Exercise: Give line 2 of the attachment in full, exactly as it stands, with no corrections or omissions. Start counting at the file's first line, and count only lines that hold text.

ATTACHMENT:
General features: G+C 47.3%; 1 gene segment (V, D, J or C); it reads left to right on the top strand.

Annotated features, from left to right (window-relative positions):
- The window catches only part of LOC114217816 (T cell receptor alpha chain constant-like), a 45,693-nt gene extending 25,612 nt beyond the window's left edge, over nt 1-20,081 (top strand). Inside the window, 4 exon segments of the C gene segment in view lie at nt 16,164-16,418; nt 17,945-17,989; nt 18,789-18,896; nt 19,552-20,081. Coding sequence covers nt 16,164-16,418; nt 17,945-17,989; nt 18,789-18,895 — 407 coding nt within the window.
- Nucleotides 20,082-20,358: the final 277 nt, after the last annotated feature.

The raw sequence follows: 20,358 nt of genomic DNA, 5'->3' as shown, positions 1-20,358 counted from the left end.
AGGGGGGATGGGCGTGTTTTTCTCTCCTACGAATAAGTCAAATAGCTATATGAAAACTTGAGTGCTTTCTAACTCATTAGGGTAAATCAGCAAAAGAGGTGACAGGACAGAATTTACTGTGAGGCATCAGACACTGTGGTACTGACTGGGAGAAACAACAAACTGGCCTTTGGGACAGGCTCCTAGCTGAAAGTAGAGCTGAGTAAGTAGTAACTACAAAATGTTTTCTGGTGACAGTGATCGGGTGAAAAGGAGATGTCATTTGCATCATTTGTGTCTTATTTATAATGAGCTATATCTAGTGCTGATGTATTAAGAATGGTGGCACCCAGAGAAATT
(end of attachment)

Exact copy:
Annotated features, from left to right (window-relative positions):